|Title||Utilité de RADARSAT pour l'exploration minière dans le Bouclier canadien (extended abstract)|
|Author||Saint-Jean, R; Singhroy, V|
|Source||10e Congrès de l'Association professionnelle des géologues et géophysiciens du Québec, (APGGQ 97), Rimouski, QC. 16 au 18 avril; 1997.|
|Alt Series||Earth Sciences Sector, Contribution Series 20042314|
|Abstract||The radar sensor onboard RADARSAT is the most sophisticated civilian equipment of its kind in orbit. The many beams, with variable incidence angles, and the variety of acquisition modes give RADARSAT
an unparalleled degree of flexibility. The value of these features is beginning to be appreciated, and they are particularly useful to geologists because they provide cloud-free images in which illumination can be controlled and enhancement of
terrain morphology maximized at resolutions ranging from 8 to 50 m and for surface areas of 2,500 to 250,000 km2.|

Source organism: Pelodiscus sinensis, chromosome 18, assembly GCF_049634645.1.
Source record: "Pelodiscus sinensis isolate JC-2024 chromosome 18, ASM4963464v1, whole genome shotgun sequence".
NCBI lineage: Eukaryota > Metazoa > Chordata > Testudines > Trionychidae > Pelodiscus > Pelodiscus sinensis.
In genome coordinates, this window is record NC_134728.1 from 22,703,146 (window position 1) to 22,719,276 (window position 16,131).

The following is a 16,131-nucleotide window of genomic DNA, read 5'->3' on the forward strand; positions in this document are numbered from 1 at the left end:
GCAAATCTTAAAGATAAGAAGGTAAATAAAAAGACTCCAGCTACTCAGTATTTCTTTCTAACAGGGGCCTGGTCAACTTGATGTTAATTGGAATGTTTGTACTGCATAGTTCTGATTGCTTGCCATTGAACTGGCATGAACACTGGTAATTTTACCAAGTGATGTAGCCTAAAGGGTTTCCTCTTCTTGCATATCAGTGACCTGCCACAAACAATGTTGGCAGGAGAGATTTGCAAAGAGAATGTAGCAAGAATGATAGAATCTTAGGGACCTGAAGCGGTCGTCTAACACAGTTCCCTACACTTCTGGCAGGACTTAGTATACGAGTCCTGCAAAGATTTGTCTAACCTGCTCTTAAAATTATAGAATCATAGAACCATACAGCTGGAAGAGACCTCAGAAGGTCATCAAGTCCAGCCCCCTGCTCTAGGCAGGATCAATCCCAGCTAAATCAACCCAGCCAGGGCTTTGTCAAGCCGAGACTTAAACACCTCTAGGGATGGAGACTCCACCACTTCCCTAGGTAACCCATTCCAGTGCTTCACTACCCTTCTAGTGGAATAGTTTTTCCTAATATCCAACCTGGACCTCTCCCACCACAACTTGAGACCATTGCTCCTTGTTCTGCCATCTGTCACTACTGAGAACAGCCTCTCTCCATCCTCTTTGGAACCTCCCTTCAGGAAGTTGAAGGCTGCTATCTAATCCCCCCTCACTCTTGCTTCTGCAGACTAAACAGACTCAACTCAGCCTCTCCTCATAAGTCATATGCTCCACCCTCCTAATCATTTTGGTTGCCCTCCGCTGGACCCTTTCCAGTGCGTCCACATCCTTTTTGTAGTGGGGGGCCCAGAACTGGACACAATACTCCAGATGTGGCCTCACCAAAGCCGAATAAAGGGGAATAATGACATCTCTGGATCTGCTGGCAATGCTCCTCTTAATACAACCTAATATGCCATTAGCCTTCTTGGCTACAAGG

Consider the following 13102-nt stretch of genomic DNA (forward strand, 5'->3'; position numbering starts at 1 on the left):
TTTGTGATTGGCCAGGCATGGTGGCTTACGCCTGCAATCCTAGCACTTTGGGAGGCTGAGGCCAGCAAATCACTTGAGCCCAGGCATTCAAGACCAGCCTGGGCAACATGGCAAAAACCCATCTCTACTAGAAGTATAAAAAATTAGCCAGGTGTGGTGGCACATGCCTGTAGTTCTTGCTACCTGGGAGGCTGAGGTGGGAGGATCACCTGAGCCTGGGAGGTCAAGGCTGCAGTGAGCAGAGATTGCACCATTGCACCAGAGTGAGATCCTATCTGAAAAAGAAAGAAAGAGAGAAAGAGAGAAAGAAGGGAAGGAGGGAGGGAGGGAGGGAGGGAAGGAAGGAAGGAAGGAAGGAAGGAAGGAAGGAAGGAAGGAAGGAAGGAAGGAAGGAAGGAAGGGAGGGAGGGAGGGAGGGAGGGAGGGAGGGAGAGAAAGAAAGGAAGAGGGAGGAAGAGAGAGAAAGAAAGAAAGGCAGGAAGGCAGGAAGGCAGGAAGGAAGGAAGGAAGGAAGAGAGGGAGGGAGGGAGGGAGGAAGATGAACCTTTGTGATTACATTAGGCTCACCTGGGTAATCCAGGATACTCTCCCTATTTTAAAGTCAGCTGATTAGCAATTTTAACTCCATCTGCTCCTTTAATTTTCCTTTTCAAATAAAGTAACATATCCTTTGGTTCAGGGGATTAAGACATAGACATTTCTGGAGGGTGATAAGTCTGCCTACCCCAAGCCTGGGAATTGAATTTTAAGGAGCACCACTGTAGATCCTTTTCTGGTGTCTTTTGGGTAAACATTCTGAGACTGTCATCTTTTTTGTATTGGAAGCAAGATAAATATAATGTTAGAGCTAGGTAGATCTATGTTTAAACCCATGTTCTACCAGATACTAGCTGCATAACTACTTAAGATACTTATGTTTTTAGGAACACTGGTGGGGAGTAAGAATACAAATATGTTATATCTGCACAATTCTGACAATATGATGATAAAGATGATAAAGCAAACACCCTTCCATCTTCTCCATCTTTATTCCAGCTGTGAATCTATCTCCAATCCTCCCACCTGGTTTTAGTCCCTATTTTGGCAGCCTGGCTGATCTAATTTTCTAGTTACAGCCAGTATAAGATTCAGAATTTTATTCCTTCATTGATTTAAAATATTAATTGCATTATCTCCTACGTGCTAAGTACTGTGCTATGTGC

The Sudbury region in Ontario is one of the most important base metal mining camps in Canada. Because of the
knowledge available on the geology, geochemistry, geophysics and morphology of the surrounding area, Sudbury is one of the most important test sites used by the Canada Centre for Remote Sensing (CCRS) to evaluate RADARSAT data. A concurrent study
has been initiated in the region surrounding the Geraldton mining camp, which is the location of a greenstone belt containing several gold and base metal indicators.
A wide range of RADARSAT beams and modes have been used in both these regions
to obtain a better understanding of image characteristics and the differences between images, and thereby to provide advice to geologists.